Myanmar cleans house – China’s worst nightmare? – Financial Times It’s hardly a move to please China. Myanmar, up to recently a loyal neighbour with seemingly endless willingness to open up its abundant natural resources to Chinese companies, is preparing to sign the awkwardly-named Extractive Industries Transparency Initiative. Norway-based EITI, which comprises governments, civil society, international organisations and resources companies, oversees a voluntary regime for the natural resources industry that has struck fear in the boardrooms of multinationals around the world.

China, India, Singapore could join new Arctic Circle forum – Reuters China, India, Singapore and other countries far from the Arctic Circle could be part of a new global forum to widen the discussion about the fate of the planet’s Far North, Iceland President Olafur Grimsson said on Monday.The non-profit forum, Arctic Circle, will hold its first meeting in Reykjavik, Iceland’s capital, in October.Such a gathering is needed, Grimsson said, because, while most countries have a stake in the melting of Arctic ice, only eight – Canada, Denmark, Finland, Iceland, Norway, Russia, Sweden and the United States – are members of the Arctic Council, an intergovernmental group set up in 1996.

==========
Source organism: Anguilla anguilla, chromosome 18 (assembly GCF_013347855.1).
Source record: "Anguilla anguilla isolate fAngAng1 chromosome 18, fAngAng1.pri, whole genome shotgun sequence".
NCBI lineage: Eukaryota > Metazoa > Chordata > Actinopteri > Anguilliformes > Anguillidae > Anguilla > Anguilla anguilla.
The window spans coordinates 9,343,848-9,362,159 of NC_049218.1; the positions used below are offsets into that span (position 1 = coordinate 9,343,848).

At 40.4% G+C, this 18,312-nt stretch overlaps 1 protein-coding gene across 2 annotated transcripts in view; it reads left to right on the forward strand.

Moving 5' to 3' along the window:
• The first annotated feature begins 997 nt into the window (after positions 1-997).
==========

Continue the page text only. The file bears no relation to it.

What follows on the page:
Sources: Executive at China Development Bank to Join BRIC Development Bank – Caijing

A high-ranking executive at China Development Bank (CDB), is ready to leave office and join the fledging BRICs Development Bank plan announced in March designed to fund infrastructure in countries of the emerging bloc, the 21st Century Business Herald reported.  Chen Yuan, who has served the bank for 15 years as the Chairman of the Board of Directors since 1998, is renowned as the pioneer of China’s development finance. More than one source at the CDB have confirmed Chen is leaving for a position at the BRICs Development Bank, taking his practices in development finance onto a bigger stage.